One person was killed and several others injured in a clash between members of the Yaqui indigenous group divided over construction of a gas pipeline in northwest Mexico, officials said.
Sonora state public security chief Adolfo Garcia Morales said in a news conference late Friday that the clash erupted during a protest that began around 9 a.m. outside a school in a community called Loma de Bacum. About 400 people between the two sides had gathered by noon.
"It is clear that the conflict is over the gas pipeline," Garcia said.
IEnova, a subsidiary of San Diego, Calif.-based Sempra Energy, is building a pipeline for Mexico's Federal Electric Commission that will deliver natural gas from Arizona to power plants in Sonora and Sinaloa states, according to a statement from the company when the contracts were awarded in 2012. The company did not immediately return a call for comment Saturday.
Shortly after 12 p.m. Friday, shots were fired and one man was killed, Garcia said. He called the conflict at the root of the clash "internal" to the Yaquis.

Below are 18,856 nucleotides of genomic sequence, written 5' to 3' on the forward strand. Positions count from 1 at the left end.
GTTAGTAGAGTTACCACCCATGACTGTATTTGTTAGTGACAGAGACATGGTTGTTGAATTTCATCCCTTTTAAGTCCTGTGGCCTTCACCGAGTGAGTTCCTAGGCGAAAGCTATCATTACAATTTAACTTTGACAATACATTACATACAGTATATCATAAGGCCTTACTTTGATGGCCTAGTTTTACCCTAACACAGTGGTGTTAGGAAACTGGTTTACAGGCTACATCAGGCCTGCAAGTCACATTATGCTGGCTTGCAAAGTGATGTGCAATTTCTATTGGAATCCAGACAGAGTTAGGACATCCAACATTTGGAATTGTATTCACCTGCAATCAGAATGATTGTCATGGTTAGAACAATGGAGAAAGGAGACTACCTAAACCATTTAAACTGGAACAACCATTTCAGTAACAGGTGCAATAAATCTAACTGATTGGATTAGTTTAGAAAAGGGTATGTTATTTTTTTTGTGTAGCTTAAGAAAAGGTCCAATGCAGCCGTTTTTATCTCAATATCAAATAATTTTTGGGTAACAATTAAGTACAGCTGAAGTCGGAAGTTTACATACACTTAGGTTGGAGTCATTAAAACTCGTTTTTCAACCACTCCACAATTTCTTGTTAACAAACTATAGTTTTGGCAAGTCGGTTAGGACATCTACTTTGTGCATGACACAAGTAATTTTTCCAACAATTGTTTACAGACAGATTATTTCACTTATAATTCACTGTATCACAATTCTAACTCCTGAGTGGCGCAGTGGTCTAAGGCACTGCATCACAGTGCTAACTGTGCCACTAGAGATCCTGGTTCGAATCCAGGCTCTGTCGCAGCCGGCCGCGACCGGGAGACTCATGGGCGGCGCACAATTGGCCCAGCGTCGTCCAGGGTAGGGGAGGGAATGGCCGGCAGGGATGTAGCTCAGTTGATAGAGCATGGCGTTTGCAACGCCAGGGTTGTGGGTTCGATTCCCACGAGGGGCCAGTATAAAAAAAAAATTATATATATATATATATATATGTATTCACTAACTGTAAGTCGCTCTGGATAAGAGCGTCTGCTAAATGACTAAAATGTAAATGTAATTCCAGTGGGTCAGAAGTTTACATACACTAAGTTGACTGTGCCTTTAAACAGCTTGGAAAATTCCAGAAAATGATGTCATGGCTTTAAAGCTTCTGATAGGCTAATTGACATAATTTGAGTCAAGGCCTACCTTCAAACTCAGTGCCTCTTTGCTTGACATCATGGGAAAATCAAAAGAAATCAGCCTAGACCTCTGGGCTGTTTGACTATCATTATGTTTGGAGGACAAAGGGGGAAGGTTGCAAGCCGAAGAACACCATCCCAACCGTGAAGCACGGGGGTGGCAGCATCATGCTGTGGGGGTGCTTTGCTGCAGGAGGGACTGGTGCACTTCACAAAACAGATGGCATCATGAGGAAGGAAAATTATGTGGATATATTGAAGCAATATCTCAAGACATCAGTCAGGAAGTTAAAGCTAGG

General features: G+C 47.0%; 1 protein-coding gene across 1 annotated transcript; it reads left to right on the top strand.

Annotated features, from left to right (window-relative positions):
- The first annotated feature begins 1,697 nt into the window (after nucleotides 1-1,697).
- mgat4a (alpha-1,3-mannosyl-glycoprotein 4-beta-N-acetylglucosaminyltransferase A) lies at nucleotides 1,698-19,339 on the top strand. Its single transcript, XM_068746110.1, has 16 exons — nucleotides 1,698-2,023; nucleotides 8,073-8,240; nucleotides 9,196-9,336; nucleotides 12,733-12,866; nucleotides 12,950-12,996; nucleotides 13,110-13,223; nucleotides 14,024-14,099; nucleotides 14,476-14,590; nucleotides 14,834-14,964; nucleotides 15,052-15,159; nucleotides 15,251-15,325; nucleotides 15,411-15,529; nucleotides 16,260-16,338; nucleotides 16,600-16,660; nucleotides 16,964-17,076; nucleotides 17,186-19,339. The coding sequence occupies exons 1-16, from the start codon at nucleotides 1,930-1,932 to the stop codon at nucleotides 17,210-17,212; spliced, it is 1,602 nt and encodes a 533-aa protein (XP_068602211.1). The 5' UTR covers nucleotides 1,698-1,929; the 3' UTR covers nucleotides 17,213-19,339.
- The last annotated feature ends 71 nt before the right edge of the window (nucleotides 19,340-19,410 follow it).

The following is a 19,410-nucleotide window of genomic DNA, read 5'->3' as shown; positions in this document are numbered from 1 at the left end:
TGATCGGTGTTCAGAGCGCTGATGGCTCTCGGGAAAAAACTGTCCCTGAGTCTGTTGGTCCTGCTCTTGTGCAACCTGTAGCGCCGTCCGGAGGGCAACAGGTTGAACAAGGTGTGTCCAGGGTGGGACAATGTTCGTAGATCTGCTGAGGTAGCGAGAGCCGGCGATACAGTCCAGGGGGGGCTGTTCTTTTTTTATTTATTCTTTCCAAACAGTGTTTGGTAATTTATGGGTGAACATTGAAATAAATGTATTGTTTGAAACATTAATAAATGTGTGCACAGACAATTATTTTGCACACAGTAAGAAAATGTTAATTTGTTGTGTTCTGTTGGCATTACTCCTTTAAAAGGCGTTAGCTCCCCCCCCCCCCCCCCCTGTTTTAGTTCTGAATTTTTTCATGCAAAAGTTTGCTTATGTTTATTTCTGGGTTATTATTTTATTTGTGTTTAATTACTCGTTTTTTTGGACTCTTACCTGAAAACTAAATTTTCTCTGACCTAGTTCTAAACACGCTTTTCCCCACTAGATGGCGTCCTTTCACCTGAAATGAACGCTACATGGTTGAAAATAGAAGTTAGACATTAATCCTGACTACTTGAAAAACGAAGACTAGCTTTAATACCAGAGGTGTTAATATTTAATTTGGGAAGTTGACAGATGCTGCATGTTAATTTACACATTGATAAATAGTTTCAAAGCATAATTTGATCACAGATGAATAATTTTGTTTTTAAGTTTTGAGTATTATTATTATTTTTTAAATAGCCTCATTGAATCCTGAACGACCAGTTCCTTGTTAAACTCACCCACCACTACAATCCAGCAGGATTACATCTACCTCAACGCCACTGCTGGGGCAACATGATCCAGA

State prosecutor Rodolfo Montes de Oca says the state is investigating the shooting, but the person who shot the gun remained unidentified.
Mario Luna, a spokesman for the Yaquis, said Saturday he was still gathering information. He was far from where the clash occurred and said he could not speak to the specifics of the incident.
However, Luna explained that the conflict between Yaqui towns over the pipeline had been ongoing. He said there had been at least three other violent clashes over the project between those in favor and those opposed among the Yaquis, but this was the first death.
"They have the agreement from the majority of the towns. However, here the decisions are not made by a majority, but rather by consensus," Luna said.
Friday's clash occurred in Loma de Bacum, the one community that has refused to allow the pipeline to pass through its territory, Luna said. Surrounding Yaqui towns that support the project have been trying to persuade their neighbors to come on board, but the talks have failed, Luna said.
"They are afraid it could explode, that there could be an accident," Luna said. They also rejected the offer from the pipeline builders because it did not take into account the environmental and cultural damage it could cause, he said.